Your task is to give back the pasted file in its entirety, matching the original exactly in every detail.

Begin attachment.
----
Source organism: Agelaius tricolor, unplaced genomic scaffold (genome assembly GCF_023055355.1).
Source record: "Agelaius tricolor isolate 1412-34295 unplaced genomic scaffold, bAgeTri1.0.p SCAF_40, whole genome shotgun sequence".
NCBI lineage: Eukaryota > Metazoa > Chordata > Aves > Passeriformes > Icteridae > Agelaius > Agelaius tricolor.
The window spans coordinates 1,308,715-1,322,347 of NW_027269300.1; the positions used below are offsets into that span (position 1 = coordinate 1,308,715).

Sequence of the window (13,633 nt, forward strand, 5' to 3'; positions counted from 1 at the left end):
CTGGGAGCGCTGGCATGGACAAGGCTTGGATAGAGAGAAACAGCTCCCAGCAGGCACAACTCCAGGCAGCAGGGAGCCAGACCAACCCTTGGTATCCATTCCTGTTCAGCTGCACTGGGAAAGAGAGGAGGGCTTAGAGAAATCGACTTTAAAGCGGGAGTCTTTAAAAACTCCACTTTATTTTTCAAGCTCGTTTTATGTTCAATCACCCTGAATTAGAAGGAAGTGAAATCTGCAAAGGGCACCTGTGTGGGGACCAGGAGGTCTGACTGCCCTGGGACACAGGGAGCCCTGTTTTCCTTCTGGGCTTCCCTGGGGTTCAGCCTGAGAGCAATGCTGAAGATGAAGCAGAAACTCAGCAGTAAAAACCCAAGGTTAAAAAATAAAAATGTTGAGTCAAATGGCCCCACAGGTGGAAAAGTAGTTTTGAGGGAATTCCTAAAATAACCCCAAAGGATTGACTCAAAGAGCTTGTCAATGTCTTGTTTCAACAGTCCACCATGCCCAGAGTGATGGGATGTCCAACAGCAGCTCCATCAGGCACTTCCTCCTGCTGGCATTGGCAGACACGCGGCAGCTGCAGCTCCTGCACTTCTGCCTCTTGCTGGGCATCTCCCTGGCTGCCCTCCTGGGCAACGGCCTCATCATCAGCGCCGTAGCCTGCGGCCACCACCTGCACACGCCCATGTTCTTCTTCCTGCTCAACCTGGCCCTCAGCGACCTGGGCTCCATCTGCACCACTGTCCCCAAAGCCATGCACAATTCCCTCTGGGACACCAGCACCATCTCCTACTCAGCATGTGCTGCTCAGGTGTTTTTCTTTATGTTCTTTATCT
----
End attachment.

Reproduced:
Source organism: Agelaius tricolor, unplaced genomic scaffold (genome assembly GCF_023055355.1).
Source record: "Agelaius tricolor isolate 1412-34295 unplaced genomic scaffold, bAgeTri1.0.p SCAF_40, whole genome shotgun sequence".
NCBI lineage: Eukaryota > Metazoa > Chordata > Aves > Passeriformes > Icteridae > Agelaius > Agelaius tricolor.
The window spans coordinates 1,308,715-1,322,347 of NW_027269300.1; the positions used below are offsets into that span (position 1 = coordinate 1,308,715).

Sequence of the window (13,633 nt, forward strand, 5' to 3'; positions counted from 1 at the left end):
CTGGGAGCGCTGGCATGGACAAGGCTTGGATAGAGAGAAACAGCTCCCAGCAGGCACAACTCCAGGCAGCAGGGAGCCAGACCAACCCTTGGTATCCATTCCTGTTCAGCTGCACTGGGAAAGAGAGGAGGGCTTAGAGAAATCGACTTTAAAGCGGGAGTCTTTAAAAACTCCACTTTATTTTTCAAGCTCGTTTTATGTTCAATCACCCTGAATTAGAAGGAAGTGAAATCTGCAAAGGGCACCTGTGTGGGGACCAGGAGGTCTGACTGCCCTGGGACACAGGGAGCCCTGTTTTCCTTCTGGGCTTCCCTGGGGTTCAGCCTGAGAGCAATGCTGAAGATGAAGCAGAAACTCAGCAGTAAAAACCCAAGGTTAAAAAATAAAAATGTTGAGTCAAATGGCCCCACAGGTGGAAAAGTAGTTTTGAGGGAATTCCTAAAATAACCCCAAAGGATTGACTCAAAGAGCTTGTCAATGTCTTGTTTCAACAGTCCACCATGCCCAGAGTGATGGGATGTCCAACAGCAGCTCCATCAGGCACTTCCTCCTGCTGGCATTGGCAGACACGCGGCAGCTGCAGCTCCTGCACTTCTGCCTCTTGCTGGGCATCTCCCTGGCTGCCCTCCTGGGCAACGGCCTCATCATCAGCGCCGTAGCCTGCGGCCACCACCTGCACACGCCCATGTTCTTCTTCCTGCTCAACCTGGCCCTCAGCGACCTGGGCTCCATCTGCACCACTGTCCCCAAAGCCATGCACAATTCCCTCTGGGACACCAGCACCATCTCCTACTCAGCATGTGCTGCTCAGGTGTTTTTCTTTATGTTCTTTATCT